In conclusion, our data confirm that activated expanded allogeneic PBNK become highly cytolytic, killing resistant CD20+ B-leukemia/lymphoma after nucleofection with anti-CD20 CAR mRNA. We propose that the interaction between anti-CD20 CAR on exPBNK and CD20 on the surface of B-leukemia/lymphoma transmits an activating signal back to the exPBNK and significantly stimulates exPBNK degranulation and release of cytokines such as IFNγ to lyse resistant tumor targets (Supplementary Fig. S7). Results from our preclinical studies should assist in designing clinical trials with CAR exPBNK to treat patients with CD20+ B-leukemia/lymphoma without the associated safety concerns of integrating viral vectors. In future studies, we will examine the persistence of expanded NK cells in vivo and assess the combined therapeutic effect of anti-CD20 CAR-modified NK cell–based therapies with the new generation of antibody-based therapies.

No potential conflicts of interest were disclosed.

Conception and design: Y. Chu, J. Hochberg, M.S. Cairo

Development of methodology: Y. Chu, J. Hochberg, A. Yahr, J. Ayello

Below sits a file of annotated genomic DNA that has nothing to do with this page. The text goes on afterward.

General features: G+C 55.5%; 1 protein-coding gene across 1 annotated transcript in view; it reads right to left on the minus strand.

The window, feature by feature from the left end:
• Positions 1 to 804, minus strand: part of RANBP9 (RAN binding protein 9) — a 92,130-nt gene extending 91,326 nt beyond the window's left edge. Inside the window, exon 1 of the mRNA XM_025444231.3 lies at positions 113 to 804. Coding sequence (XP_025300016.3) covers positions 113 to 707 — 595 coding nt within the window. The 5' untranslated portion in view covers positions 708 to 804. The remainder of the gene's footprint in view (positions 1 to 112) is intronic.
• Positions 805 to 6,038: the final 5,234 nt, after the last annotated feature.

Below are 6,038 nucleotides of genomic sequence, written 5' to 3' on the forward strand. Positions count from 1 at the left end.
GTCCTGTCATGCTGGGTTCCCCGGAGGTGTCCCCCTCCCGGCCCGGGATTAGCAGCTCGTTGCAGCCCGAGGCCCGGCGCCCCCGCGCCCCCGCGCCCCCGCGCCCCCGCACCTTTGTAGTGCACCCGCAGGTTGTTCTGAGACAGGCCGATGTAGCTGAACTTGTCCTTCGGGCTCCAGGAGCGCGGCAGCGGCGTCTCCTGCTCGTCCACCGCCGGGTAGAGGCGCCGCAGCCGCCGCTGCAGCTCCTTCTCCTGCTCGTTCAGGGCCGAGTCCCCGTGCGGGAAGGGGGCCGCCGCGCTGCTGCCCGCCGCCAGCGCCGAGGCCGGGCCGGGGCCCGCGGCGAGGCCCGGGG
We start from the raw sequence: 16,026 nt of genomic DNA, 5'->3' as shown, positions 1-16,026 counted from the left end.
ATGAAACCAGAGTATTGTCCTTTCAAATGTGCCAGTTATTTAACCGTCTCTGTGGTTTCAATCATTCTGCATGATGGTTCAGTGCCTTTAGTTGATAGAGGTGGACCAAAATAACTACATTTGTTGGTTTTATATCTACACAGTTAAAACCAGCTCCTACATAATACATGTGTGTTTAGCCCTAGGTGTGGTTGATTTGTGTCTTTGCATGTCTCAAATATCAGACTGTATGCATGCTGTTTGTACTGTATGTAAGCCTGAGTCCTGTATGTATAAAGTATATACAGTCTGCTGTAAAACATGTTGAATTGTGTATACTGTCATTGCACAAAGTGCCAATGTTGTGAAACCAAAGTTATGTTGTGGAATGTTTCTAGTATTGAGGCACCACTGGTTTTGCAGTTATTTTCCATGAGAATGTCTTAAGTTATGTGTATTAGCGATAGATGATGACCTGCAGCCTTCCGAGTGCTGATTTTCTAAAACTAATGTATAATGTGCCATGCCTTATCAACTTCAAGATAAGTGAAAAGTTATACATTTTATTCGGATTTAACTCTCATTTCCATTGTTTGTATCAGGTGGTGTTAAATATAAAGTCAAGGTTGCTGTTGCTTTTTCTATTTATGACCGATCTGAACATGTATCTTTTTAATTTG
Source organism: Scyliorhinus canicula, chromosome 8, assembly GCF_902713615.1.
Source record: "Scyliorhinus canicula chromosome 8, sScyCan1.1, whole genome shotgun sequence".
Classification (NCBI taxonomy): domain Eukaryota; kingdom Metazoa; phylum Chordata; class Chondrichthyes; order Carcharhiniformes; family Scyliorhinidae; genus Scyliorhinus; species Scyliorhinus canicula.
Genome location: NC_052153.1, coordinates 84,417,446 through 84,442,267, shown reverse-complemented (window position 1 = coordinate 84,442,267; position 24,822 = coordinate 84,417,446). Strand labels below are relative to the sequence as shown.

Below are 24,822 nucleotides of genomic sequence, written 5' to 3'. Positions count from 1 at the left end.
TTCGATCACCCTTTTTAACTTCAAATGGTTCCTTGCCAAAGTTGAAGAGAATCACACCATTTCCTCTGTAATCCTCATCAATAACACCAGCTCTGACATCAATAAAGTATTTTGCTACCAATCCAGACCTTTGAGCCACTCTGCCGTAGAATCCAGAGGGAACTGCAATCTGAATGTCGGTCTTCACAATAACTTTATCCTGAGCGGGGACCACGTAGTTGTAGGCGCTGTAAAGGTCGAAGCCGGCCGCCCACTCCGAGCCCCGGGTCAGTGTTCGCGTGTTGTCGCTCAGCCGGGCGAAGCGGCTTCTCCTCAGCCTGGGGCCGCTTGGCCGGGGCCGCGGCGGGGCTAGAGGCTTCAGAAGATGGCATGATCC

Acquisition of data (provided animals, acquired and managed patients, provided facilities, etc.): Y. Chu, A. Yahr, M. Barth

Analysis and interpretation of data (e.g., statistical analysis, biostatistics, computational analysis): Y. Chu, J. Hochberg, A. Yahr

Writing, review, and/or revision of the manuscript: Y. Chu, J. Hochberg, J. Ayello, C. van de Ven, M. Barth, M. Czuczman, M.S. Cairo

Administrative, technical, or material support (i.e., reporting or organizing data, constructing databases): Y. Chu, J. Ayello, C. van de Ven, M. Czuczman, M.S. Cairo

Study supervision: M.S. Cairo

The authors thank Erin Morris, RN, for her excellent assistance with the preparation of this article; Dr. Dario Campana (St. Jude Children's Research Hospital) and Dr. Terrence Geiger (St. Jude Children's Research Hospital) for kindly providing anti-CD20 scFv; Dr. Carl Hamby (New York Medical College) for sharing equipment and reagents; and Anne Sollas (Core Histology Lab, Pathology Department, New York Medical College) for technical support.

This research was supported by grants from the Pediatric Cancer Research Foundation (PCRF), Children's Cancer Fund (CCF), and a New York Medical College Intramural Research Award.

The costs of publication of this article were defrayed in part by the payment of page charges. This article must therefore be hereby marked advertisement in accordance with 18 U.S.C. Section 1734 solely to indicate this fact.

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Supplementary data